Location: Insect Behavior and Biocontrol ResearchTitle: Assessment of impacts of fall armyworm, Spodoptera frugiperda (Lepidoptera: Noctuidae) on maize production in Ghana
|KOFFI, DJIMA - University Of Ghana|
|KYEREMATEN, ROSINA - University Of Ghana|
|EZIAH, VINCENT - University Of Ghana|
|OSEI-MENSAH, YAA OGUABI - University Of Ghana|
|AFREH-NUAMAH, KWAME - University Of Ghana|
|ABOAGYE, EBENEZER - Crop Research Institute - Ghana|
|OSAE, MICHAEL - Ghana Atomic Energy Commission (GAECGH)|
|Meagher, Robert - Rob|
Submitted to: Journal of Integrated Pest Management
Publication Type: Peer Reviewed Journal
Publication Acceptance Date: 7/1/2020
Publication Date: 10/15/2020
Citation: Koffi, D., Kyerematen, R., Eziah, V.Y., Osei-Mensah, Y., Afreh-Nuamah, K., Aboagye, E., Osae, M., Meagher Jr, R.L. 2020. Assessment of impacts of fall armyworm, Spodoptera frugiperda (Lepidoptera: Noctuidae) on maize production in Ghana. Journal of Integrated Pest Management. 11(1):1-7. https://doi.org/10.1093/jipm/pmaa015.
Interpretive Summary: The fall armyworm invaded several West African countries in 2016 causing severe injury to corn plants and economic damage. Researchers at the University of Ghana in collaboration with a scientist from USDA-ARS, Center for Medical, Agricultural and Veterinary Entomology, Gainesville, Florida, conducted a survey of farmers and agricultural officials throughout Ghana on their perceptions and knowledge of the fall armyworm, the infestation level of the pest, and the management practices being employed. The infestation levels of fall armyworm were also monitored independently of the survey and showed that the populations increased during the corn season and were lowest in 2018, three years after its invasion. This information will help corn growers in future years predict population levels and implement control measures to limit the economic damage caused by this new pest to Africa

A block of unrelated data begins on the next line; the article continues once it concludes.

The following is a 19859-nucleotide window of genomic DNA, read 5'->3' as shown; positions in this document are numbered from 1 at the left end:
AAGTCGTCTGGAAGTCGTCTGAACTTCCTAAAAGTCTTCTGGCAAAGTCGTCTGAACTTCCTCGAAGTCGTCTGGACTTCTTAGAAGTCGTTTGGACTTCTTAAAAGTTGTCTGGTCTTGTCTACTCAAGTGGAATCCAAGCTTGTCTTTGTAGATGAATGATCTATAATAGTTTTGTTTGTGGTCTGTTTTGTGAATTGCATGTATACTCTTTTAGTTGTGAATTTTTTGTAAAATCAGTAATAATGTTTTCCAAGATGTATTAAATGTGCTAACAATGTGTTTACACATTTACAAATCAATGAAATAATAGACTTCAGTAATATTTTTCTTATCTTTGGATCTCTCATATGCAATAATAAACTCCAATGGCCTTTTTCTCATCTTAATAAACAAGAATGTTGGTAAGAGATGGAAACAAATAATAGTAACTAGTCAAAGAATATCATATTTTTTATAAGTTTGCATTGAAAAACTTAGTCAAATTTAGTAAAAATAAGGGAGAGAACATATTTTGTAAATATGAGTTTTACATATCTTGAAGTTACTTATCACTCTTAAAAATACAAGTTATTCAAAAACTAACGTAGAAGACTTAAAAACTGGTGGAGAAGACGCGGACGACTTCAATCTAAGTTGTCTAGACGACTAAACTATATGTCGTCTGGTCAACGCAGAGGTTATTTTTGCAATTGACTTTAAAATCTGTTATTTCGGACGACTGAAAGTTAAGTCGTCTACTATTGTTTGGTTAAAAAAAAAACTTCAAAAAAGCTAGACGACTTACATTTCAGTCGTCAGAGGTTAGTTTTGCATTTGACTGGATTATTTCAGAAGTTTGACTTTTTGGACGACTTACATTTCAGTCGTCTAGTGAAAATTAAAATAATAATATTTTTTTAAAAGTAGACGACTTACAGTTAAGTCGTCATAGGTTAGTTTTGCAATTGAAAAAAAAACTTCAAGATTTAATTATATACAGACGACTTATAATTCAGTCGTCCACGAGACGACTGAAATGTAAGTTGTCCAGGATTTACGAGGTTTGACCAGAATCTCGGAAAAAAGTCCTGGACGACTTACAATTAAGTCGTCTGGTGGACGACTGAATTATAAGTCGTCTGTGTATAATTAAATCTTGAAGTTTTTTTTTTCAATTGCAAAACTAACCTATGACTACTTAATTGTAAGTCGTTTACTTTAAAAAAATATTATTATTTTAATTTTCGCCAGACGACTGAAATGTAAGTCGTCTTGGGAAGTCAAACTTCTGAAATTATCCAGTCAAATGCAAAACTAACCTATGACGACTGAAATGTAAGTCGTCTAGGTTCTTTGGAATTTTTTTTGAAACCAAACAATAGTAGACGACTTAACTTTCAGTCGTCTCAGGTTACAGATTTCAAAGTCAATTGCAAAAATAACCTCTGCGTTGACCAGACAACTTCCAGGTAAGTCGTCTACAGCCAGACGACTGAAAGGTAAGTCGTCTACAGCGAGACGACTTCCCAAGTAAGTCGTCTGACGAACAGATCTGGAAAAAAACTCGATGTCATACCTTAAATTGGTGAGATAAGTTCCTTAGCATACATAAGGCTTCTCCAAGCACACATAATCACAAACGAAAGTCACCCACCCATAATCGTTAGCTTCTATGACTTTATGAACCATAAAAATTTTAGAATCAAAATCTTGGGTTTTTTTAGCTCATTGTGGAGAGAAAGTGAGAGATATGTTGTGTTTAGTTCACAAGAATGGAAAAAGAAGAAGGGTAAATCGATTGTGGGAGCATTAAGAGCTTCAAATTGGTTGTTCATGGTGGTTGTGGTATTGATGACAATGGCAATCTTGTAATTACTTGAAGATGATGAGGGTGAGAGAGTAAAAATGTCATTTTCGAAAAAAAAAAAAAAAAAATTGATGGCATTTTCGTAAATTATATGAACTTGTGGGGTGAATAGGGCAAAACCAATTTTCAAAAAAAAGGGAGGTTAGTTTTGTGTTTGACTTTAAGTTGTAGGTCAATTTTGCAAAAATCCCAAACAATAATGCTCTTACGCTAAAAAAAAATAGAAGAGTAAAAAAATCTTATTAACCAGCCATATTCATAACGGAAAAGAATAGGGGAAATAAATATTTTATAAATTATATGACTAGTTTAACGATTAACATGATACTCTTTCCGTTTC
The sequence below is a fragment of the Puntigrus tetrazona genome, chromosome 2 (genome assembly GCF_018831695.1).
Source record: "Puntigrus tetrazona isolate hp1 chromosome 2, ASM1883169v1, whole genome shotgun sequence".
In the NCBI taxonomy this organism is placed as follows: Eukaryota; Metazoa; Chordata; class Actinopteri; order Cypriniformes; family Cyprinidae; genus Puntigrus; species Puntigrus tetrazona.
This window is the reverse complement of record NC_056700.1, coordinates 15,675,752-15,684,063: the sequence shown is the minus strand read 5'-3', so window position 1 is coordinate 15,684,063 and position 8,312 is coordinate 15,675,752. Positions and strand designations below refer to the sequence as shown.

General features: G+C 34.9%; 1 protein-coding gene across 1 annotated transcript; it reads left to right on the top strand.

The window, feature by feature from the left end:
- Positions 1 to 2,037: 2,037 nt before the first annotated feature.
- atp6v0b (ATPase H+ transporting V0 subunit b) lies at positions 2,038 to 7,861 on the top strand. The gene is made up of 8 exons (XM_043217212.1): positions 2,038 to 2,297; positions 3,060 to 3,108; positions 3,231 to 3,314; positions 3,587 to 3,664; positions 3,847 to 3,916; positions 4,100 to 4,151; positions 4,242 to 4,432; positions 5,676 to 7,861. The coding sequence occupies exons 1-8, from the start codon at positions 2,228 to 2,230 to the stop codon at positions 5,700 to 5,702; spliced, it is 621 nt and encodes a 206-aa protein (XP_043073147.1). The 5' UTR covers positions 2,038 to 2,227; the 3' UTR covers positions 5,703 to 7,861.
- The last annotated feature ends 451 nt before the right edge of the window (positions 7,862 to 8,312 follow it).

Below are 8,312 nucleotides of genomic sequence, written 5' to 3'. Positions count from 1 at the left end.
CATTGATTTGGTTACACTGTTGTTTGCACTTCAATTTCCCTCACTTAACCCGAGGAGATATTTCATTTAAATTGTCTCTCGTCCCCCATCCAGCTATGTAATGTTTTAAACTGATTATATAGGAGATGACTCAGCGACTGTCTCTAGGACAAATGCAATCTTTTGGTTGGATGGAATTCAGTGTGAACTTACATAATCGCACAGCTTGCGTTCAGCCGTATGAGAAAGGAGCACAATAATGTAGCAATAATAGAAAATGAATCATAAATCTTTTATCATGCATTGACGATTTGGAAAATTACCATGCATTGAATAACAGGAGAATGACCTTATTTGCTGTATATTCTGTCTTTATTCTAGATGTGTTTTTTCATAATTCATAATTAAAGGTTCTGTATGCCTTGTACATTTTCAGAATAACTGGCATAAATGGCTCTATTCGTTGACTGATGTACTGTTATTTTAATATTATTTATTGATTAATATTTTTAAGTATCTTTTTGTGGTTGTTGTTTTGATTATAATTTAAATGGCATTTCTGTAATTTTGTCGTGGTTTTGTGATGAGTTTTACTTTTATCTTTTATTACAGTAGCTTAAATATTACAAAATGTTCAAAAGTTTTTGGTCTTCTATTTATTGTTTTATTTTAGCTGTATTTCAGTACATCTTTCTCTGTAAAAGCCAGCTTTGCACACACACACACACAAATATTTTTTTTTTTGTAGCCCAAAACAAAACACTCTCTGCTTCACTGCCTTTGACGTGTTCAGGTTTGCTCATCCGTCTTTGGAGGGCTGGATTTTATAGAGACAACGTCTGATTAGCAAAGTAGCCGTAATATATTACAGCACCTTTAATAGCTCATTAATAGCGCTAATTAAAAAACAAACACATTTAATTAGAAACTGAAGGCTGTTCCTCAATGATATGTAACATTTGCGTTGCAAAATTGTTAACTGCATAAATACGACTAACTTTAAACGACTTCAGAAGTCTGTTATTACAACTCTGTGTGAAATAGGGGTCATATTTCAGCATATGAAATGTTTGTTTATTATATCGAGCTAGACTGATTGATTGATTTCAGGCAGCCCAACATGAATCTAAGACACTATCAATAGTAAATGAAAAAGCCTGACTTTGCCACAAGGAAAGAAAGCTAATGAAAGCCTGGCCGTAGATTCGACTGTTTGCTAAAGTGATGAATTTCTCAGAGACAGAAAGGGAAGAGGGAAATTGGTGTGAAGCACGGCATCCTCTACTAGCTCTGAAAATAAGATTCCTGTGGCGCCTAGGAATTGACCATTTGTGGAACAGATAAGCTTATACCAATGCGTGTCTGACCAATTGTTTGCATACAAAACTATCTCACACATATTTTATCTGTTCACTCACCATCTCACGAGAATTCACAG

Technical Abstract: Spodoptera frugiperda was considered an insect pest only in the Americas until its first report in African countries in 2016. In this study, farmers and agricultural officials in Ghana were interviewed on their perceptions and knowledge of the pest, on infestation and maize yield variations across years, and on management practices. Farms were inspected to determine the infestation level of 100 plants per hectare. Interviews revealed that farmers were familiar with the larval stages of this pest and noticed that the pest occurred throughout the year, but populations of S. frugiperda increased only during cropping seasons. Infestation levels reported by farmers in surveys were much lower in 2018 (30.38%) than in 2017 (80.92%). Farm inspections confirmed that infestation levels were much lower in 2018 (20.90%) than 2017 (73.70%). The belt formed by Guinea Savannah, Transitional Zone, and Semi-Deciduous Forest Agro-Ecological Zones (AEZs) recorded the highest infestations while the lowest were observed from the Sudan Savannah and Tropical Rain Forest AEZs. Insecticides were the most commonly used tactic to manage populations of this new pest. Maize yields increased across Ghana between 2013 and 2015 from 1.52 to 1.73 t/ha, decreased between 2015 and 2017 to 1.55 t/ha, and increased to 1.69 t/ha in 2018. The impact of fall armyworm injury to maize production is discussed.